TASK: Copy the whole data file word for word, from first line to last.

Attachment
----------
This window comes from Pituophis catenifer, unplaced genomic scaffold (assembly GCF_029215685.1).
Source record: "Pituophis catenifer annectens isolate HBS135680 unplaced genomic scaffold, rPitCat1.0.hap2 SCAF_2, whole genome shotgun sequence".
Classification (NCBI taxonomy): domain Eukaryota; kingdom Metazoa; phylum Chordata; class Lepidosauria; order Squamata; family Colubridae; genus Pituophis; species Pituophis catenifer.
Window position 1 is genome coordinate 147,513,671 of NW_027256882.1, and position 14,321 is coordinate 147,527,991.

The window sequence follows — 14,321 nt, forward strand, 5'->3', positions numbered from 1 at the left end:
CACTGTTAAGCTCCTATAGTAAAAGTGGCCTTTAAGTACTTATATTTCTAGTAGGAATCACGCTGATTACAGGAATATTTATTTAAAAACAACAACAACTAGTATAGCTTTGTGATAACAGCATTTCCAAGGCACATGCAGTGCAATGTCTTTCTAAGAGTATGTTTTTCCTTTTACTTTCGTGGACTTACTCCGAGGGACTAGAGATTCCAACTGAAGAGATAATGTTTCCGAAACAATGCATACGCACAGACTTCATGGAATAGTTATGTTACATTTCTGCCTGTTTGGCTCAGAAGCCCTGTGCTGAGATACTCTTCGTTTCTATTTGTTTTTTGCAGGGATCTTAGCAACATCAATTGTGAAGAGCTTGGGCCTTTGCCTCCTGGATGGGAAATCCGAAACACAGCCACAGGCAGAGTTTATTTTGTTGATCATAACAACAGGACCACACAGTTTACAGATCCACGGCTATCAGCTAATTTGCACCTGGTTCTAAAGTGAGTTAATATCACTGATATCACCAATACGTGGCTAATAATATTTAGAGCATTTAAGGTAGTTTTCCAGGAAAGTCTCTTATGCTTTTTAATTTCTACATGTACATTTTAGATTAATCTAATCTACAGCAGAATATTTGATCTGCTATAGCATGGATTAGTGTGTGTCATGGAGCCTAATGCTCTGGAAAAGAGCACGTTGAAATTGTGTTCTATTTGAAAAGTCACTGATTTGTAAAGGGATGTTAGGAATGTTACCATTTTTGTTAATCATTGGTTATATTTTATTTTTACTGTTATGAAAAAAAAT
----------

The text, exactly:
This window comes from Pituophis catenifer, unplaced genomic scaffold (assembly GCF_029215685.1).
Source record: "Pituophis catenifer annectens isolate HBS135680 unplaced genomic scaffold, rPitCat1.0.hap2 SCAF_2, whole genome shotgun sequence".
Classification (NCBI taxonomy): domain Eukaryota; kingdom Metazoa; phylum Chordata; class Lepidosauria; order Squamata; family Colubridae; genus Pituophis; species Pituophis catenifer.
Window position 1 is genome coordinate 147,513,671 of NW_027256882.1, and position 14,321 is coordinate 147,527,991.

The window sequence follows — 14,321 nt, forward strand, 5'->3', positions numbered from 1 at the left end:
CACTGTTAAGCTCCTATAGTAAAAGTGGCCTTTAAGTACTTATATTTCTAGTAGGAATCACGCTGATTACAGGAATATTTATTTAAAAACAACAACAACTAGTATAGCTTTGTGATAACAGCATTTCCAAGGCACATGCAGTGCAATGTCTTTCTAAGAGTATGTTTTTCCTTTTACTTTCGTGGACTTACTCCGAGGGACTAGAGATTCCAACTGAAGAGATAATGTTTCCGAAACAATGCATACGCACAGACTTCATGGAATAGTTATGTTACATTTCTGCCTGTTTGGCTCAGAAGCCCTGTGCTGAGATACTCTTCGTTTCTATTTGTTTTTTGCAGGGATCTTAGCAACATCAATTGTGAAGAGCTTGGGCCTTTGCCTCCTGGATGGGAAATCCGAAACACAGCCACAGGCAGAGTTTATTTTGTTGATCATAACAACAGGACCACACAGTTTACAGATCCACGGCTATCAGCTAATTTGCACCTGGTTCTAAAGTGAGTTAATATCACTGATATCACCAATACGTGGCTAATAATATTTAGAGCATTTAAGGTAGTTTTCCAGGAAAGTCTCTTATGCTTTTTAATTTCTACATGTACATTTTAGATTAATCTAATCTACAGCAGAATATTTGATCTGCTATAGCATGGATTAGTGTGTGTCATGGAGCCTAATGCTCTGGAAAAGAGCACGTTGAAATTGTGTTCTATTTGAAAAGTCACTGATTTGTAAAGGGATGTTAGGAATGTTACCATTTTTGTTAATCATTGGTTATATTTTATTTTTACTGTTATGAAAAAAAAT